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Tip of the Spear by David Pentland.- Panzer - Prints .com
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Tip of the Spear by David Pentland.


Tip of the Spear by David Pentland.

Isle of Wight, England, 28th November 1940. Late in the afternoon, the Me109s of JG2 took off on a Frei Jagd or fighter sweep over southern England. At its head, and leading the Stabschwarm was the Geschwaderkommodore Helmut Wick, along with his wingmen Erich Leie, Rudolf Pflanz, and Erich Rudorffer. When RAF Spitfires were sighted Wick gave the order to engage and the staff flight pulled away to give battle - it was to be his final dogfight. In the ensuing battle, Wick, Pflanz, and Gunther Seeger each claimed a Spitfire, but Wick in turn was lost to the RAF.
Item Code : DP0184Tip of the Spear by David Pentland. - This EditionAdd any two items on this offer to your basket, and the lower priced item will be half price in the checkout! Buy 1 Get 1 Half Price!
TYPEEDITION DETAILSSIZESIGNATURESOFFERSYOUR PRICEPURCHASING
PRINTLimited edition of 30 giclee art prints.

Image size 12 inches x 8 inches (31cm x 21cm)Artist : David Pentland£56.00

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JG1 Luftwaffe Aviation Art Print Pack.

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Titles in this pack :
Looking for Business by Ivan Berryman. (F)  (View This Item)
First Combat by David Pentland.  (View This Item)
Stormclouds Gather by Nicolas Trudgian  (View This Item)
Tip of the Spear by David Pentland.  (View This Item)

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Other editions of this item : Tip of the Spear by David Pentland. DP0184
TYPEEDITION DETAILSSIZESIGNATURESOFFERSYOUR PRICEPURCHASING
ARTIST
PROOF
Limited edition of 20 artist proofs. Image size 12 inches x 8 inches (31cm x 21cm)Artist : David Pentland£5 Off!Add any two items on this offer to your basket, and the lower priced item will be half price in the checkout!Now : £75.00VIEW EDITION...
PRINTSignature edition of 2 prints. Image size 12 inches x 8 inches (31cm x 20cm) Ebhardt, Rolf
Radlauer, Heinz
Loos, Walter (matted)
Hrabak, Dieter (matted)
Rudorffer, Erich (matted)
+ Artist : David Pentland


Signature(s) value alone : £230
Add any two items on this offer to your basket, and the lower priced item will be half price in the checkout!£460.00VIEW EDITION...
ORIGINAL
DRAWING
Original pencil drawing by David Pentland. Paper size 17 inches x 12 inches (43cm x 31cm) Rudorffer, Erich
Thom, Alex
Morewood, Roger
+ Artist : David Pentland


Signature(s) value alone : £155
Add any two items on this offer to your basket, and the lower priced item will be half price in the checkout!£410.00VIEW EDITION...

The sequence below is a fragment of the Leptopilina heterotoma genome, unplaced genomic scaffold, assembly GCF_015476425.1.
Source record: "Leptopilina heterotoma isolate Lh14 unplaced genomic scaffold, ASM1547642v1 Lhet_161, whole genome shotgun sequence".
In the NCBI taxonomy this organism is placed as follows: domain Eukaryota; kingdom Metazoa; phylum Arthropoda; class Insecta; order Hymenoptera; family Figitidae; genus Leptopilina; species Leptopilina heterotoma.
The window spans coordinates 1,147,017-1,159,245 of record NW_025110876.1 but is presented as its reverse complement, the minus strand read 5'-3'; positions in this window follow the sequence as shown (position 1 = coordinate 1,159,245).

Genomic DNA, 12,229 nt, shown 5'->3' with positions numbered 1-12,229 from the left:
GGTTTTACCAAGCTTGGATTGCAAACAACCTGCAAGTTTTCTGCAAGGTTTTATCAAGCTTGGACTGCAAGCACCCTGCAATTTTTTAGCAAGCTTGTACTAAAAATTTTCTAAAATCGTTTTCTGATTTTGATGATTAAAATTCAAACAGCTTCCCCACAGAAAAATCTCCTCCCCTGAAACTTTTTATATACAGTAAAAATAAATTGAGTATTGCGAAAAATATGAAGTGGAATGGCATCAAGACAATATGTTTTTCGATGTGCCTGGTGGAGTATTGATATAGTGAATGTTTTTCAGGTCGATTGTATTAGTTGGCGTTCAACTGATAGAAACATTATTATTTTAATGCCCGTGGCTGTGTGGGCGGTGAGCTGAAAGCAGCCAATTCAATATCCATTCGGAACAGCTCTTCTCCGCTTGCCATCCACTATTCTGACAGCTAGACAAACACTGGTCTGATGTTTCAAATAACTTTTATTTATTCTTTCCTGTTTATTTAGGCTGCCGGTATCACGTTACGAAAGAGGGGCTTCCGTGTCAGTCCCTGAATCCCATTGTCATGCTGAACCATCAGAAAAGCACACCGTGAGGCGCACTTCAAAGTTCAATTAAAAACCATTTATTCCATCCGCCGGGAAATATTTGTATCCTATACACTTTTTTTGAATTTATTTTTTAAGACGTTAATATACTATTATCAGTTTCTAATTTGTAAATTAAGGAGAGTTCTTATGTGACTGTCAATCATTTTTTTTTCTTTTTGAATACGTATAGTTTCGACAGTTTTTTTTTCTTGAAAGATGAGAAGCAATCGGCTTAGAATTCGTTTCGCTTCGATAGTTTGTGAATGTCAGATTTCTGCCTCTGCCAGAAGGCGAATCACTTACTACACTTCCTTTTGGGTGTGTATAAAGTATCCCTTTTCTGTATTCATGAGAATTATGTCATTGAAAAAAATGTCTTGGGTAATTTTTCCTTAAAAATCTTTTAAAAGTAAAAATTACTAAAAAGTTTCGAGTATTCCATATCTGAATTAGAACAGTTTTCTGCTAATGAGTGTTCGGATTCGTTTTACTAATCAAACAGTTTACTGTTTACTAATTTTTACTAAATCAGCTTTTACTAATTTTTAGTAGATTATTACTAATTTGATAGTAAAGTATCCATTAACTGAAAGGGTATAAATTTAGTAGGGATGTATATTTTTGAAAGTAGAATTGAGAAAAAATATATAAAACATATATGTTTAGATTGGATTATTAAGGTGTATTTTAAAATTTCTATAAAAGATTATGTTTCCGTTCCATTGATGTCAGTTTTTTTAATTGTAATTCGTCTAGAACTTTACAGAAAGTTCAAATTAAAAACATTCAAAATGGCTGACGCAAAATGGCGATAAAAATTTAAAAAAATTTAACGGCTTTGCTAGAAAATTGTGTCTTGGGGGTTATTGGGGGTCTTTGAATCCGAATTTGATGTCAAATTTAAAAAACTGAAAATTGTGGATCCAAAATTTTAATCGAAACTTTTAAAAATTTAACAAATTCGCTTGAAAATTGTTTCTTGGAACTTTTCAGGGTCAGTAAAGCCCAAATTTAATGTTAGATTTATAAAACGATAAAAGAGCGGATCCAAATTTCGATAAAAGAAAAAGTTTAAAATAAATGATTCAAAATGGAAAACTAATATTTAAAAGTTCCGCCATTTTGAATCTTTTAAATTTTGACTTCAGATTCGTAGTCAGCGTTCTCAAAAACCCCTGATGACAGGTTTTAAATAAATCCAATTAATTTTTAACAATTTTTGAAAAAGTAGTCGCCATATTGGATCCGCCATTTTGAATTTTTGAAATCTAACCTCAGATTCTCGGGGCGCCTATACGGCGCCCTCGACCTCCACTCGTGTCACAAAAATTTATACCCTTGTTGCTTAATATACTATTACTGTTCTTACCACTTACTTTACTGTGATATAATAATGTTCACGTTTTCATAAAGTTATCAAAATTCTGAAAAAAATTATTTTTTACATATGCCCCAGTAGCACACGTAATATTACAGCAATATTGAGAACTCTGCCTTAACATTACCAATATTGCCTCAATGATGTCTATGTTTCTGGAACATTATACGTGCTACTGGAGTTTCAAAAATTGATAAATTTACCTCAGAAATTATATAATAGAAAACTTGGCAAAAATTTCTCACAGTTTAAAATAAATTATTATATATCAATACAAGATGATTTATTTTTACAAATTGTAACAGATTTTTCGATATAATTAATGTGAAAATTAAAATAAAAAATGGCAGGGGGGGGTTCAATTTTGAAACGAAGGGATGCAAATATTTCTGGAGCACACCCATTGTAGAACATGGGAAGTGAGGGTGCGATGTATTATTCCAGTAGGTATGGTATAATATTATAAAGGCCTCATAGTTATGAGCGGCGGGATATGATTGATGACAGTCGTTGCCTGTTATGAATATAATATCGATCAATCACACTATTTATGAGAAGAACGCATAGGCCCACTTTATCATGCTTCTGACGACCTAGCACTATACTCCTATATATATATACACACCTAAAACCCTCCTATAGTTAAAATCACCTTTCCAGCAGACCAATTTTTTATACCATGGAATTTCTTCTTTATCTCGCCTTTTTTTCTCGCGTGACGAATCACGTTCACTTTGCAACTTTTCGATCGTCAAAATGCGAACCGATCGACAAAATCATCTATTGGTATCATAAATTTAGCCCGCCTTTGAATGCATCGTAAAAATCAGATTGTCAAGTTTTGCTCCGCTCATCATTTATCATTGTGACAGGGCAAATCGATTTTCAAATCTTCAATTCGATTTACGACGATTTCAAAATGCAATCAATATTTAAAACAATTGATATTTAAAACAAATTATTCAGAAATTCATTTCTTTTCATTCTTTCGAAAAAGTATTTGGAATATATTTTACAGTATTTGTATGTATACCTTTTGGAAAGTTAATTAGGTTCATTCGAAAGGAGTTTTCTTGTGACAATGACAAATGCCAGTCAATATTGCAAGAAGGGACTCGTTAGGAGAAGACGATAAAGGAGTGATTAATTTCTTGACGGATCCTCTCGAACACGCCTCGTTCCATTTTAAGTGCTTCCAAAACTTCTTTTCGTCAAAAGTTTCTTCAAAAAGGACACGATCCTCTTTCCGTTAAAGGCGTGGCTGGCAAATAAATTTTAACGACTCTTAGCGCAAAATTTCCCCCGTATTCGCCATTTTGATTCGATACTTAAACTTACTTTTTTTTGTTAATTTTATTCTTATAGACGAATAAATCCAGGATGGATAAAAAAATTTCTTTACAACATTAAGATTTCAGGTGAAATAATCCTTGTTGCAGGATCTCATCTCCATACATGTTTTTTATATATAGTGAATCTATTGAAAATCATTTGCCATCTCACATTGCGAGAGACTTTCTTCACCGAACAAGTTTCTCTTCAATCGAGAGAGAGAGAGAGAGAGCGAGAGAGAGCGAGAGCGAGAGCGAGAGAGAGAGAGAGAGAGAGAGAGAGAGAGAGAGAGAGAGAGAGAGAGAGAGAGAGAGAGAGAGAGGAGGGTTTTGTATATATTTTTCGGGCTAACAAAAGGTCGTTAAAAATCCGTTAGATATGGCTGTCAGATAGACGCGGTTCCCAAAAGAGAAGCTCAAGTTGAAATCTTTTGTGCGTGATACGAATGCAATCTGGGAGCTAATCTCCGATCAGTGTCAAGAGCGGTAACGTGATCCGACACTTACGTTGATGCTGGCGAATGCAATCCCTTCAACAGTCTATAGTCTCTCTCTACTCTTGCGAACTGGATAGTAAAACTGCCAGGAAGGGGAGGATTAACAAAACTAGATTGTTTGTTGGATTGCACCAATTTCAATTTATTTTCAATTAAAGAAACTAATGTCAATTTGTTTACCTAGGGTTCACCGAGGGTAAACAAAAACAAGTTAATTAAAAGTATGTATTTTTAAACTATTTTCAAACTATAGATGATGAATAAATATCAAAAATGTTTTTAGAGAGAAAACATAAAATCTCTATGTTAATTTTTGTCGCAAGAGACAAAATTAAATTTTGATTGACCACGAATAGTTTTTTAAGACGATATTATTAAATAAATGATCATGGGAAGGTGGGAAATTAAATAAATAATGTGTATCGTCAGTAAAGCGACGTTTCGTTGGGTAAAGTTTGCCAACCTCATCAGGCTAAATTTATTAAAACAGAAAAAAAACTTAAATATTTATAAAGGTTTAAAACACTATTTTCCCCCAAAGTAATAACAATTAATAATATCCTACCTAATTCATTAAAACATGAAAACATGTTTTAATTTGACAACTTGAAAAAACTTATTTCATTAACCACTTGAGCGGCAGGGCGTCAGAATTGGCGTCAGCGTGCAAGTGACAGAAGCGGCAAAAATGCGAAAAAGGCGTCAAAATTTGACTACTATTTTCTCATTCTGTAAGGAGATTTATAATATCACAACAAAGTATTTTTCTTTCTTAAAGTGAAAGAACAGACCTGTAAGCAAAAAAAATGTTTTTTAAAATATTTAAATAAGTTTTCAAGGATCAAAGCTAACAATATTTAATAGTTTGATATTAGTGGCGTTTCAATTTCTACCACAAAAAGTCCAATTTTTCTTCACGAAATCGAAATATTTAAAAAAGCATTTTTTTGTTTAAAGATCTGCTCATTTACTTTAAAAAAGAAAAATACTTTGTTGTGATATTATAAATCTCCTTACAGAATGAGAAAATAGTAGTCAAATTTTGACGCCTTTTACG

General descriptions of types of editions :



The Aircraft :
NameInfo
Me109Willy Messerschmitt designed the BF109 during the early 1930s. The Bf109 was one of the first all metal monocoque construction fighters with a closed canopy and retractable undercarriage. The engine of the Me109 was a V12 aero engine which was liquid-cooled. The Bf109 first saw operational service during the Spanish Civil War and flew to the end of World War II, during which time it was the backbone of the Luftwaffe fighter squadrons. During the Battle of Britian the Bf109 was used in the role of an escort fighter, a role for which it was not designed for, and it was also used as a fighter bomber. During the last days of May 1940 Robert Stanford-Tuck, the RAF ace, got the chance to fly an Me109 which they had rebuilt after it had crash landed. Stanford-Tuck found out that the Me109 was a wonderful little plane, it was slightly faster than the Spitfire, but lacked the Spitfire manoeuvrability. By testing the Me109, Tuck could put himself inside the Me109 when fighting them, knowing its weak and strong points. With the introduction of the improved Bf109F in the spring of 1941, the type again proved to be an effective fighter during the invasion of Yugoslavia and during the Battle of Crete and the invasion of Russia and it was used during the Siege of the Mediteranean island of Malta. The Bf109 was the main fighter for the Luftwaffe until 1942 when the Fw190 entered service and shared this position, and was partially replaced in Western Europe, but the Me109 continued to serve on the Eastern Front and during the defence of the Reich against the allied bombers. It was also used to good effect in the Mediterranean and North Africa in support of The Africa Korps. The Me109 was also supplied to several German allies, including Finland, Hungary, Romania, Bulgaria, Croatia, and Slovakia. The Bf109 scored more kills than any other fighter of any country during the war and was built in greater numbers with a total of over 31,000 aircraft being built. The Bf109 was flown by the three top German aces of the war war. Erich Hartmann with 352 victories, Gerhard Barkhorn with 301 victories and Gunther Rall with 275 kills. Bf109 pilots were credited with the destruction of 100 or more enemy aircraft. Thirteen Luftwaffe Aces scored more than 200 kills. Altogether this group of pilots were credited with a total of nearly 15,000 kills, of which the Messerschmitt Bf109 was credited with over 10,000 of these victories. The Bf109 was the most produced warplane during World War II, with 30,573 examples built during the war, and the most produced fighter aircraft in history, with a total of 33,984 units produced up to April 1945. Bf109s remained in foreign service for many years after World War II. The Swiss used their Bf109Gs well into the 1950s. The Finnish Air Force did not retire their Bf109Gs until March 1954. Romania used its Bf109s until 1955. The Spanish Hispanos flew even longer. Some were still in service in the late 1960s.

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